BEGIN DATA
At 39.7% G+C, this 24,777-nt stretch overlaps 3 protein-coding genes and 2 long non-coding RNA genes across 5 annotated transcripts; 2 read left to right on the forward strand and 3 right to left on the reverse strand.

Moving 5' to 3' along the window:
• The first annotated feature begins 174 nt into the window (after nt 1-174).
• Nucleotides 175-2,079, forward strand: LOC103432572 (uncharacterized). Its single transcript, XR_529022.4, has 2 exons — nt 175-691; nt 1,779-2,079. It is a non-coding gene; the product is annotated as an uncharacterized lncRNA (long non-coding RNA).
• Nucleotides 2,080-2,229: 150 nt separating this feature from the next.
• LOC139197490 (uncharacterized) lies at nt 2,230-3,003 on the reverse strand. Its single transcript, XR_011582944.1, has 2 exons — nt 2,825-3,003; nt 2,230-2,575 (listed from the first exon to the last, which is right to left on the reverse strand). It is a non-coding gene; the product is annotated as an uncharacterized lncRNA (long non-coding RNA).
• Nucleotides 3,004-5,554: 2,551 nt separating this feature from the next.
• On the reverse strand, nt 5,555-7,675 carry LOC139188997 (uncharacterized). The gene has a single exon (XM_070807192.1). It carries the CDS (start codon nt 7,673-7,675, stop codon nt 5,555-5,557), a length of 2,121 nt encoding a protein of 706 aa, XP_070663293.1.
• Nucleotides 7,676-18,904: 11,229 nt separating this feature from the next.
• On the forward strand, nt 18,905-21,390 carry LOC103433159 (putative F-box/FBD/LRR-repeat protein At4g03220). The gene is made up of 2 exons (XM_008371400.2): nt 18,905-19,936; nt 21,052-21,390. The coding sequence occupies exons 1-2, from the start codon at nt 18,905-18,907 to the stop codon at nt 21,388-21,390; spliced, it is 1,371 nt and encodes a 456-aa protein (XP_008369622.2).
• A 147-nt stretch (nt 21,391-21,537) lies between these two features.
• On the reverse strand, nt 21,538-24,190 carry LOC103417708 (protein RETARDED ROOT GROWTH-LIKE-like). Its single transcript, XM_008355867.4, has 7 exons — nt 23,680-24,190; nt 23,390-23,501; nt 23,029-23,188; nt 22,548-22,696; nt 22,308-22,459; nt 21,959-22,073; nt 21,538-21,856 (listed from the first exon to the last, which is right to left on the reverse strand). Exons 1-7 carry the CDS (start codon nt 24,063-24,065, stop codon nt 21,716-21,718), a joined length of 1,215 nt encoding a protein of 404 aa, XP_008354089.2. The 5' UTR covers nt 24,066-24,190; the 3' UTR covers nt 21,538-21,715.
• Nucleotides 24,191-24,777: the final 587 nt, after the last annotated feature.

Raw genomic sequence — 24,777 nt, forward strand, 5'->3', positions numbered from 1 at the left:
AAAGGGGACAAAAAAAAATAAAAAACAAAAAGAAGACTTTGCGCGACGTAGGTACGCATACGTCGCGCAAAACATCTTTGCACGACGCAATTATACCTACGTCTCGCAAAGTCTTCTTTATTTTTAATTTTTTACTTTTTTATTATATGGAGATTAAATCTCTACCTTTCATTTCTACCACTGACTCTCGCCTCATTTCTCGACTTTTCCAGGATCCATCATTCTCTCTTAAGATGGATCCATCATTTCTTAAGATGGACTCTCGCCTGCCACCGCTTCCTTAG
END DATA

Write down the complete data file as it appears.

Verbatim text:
At 39.7% G+C, this 24,777-nt stretch overlaps 3 protein-coding genes and 2 long non-coding RNA genes across 5 annotated transcripts; 2 read left to right on the forward strand and 3 right to left on the reverse strand.

Moving 5' to 3' along the window:
• The first annotated feature begins 174 nt into the window (after nt 1-174).
• Nucleotides 175-2,079, forward strand: LOC103432572 (uncharacterized). Its single transcript, XR_529022.4, has 2 exons — nt 175-691; nt 1,779-2,079. It is a non-coding gene; the product is annotated as an uncharacterized lncRNA (long non-coding RNA).
• Nucleotides 2,080-2,229: 150 nt separating this feature from the next.
• LOC139197490 (uncharacterized) lies at nt 2,230-3,003 on the reverse strand. Its single transcript, XR_011582944.1, has 2 exons — nt 2,825-3,003; nt 2,230-2,575 (listed from the first exon to the last, which is right to left on the reverse strand). It is a non-coding gene; the product is annotated as an uncharacterized lncRNA (long non-coding RNA).
• Nucleotides 3,004-5,554: 2,551 nt separating this feature from the next.
• On the reverse strand, nt 5,555-7,675 carry LOC139188997 (uncharacterized). The gene has a single exon (XM_070807192.1). It carries the CDS (start codon nt 7,673-7,675, stop codon nt 5,555-5,557), a length of 2,121 nt encoding a protein of 706 aa, XP_070663293.1.
• Nucleotides 7,676-18,904: 11,229 nt separating this feature from the next.
• On the forward strand, nt 18,905-21,390 carry LOC103433159 (putative F-box/FBD/LRR-repeat protein At4g03220). The gene is made up of 2 exons (XM_008371400.2): nt 18,905-19,936; nt 21,052-21,390. The coding sequence occupies exons 1-2, from the start codon at nt 18,905-18,907 to the stop codon at nt 21,388-21,390; spliced, it is 1,371 nt and encodes a 456-aa protein (XP_008369622.2).
• A 147-nt stretch (nt 21,391-21,537) lies between these two features.
• On the reverse strand, nt 21,538-24,190 carry LOC103417708 (protein RETARDED ROOT GROWTH-LIKE-like). Its single transcript, XM_008355867.4, has 7 exons — nt 23,680-24,190; nt 23,390-23,501; nt 23,029-23,188; nt 22,548-22,696; nt 22,308-22,459; nt 21,959-22,073; nt 21,538-21,856 (listed from the first exon to the last, which is right to left on the reverse strand). Exons 1-7 carry the CDS (start codon nt 24,063-24,065, stop codon nt 21,716-21,718), a joined length of 1,215 nt encoding a protein of 404 aa, XP_008354089.2. The 5' UTR covers nt 24,066-24,190; the 3' UTR covers nt 21,538-21,715.
• Nucleotides 24,191-24,777: the final 587 nt, after the last annotated feature.

Raw genomic sequence — 24,777 nt, forward strand, 5'->3', positions numbered from 1 at the left:
AAAGGGGACAAAAAAAAATAAAAAACAAAAAGAAGACTTTGCGCGACGTAGGTACGCATACGTCGCGCAAAACATCTTTGCACGACGCAATTATACCTACGTCTCGCAAAGTCTTCTTTATTTTTAATTTTTTACTTTTTTATTATATGGAGATTAAATCTCTACCTTTCATTTCTACCACTGACTCTCGCCTCATTTCTCGACTTTTCCAGGATCCATCATTCTCTCTTAAGATGGATCCATCATTTCTTAAGATGGACTCTCGCCTGCCACCGCTTCCTTAG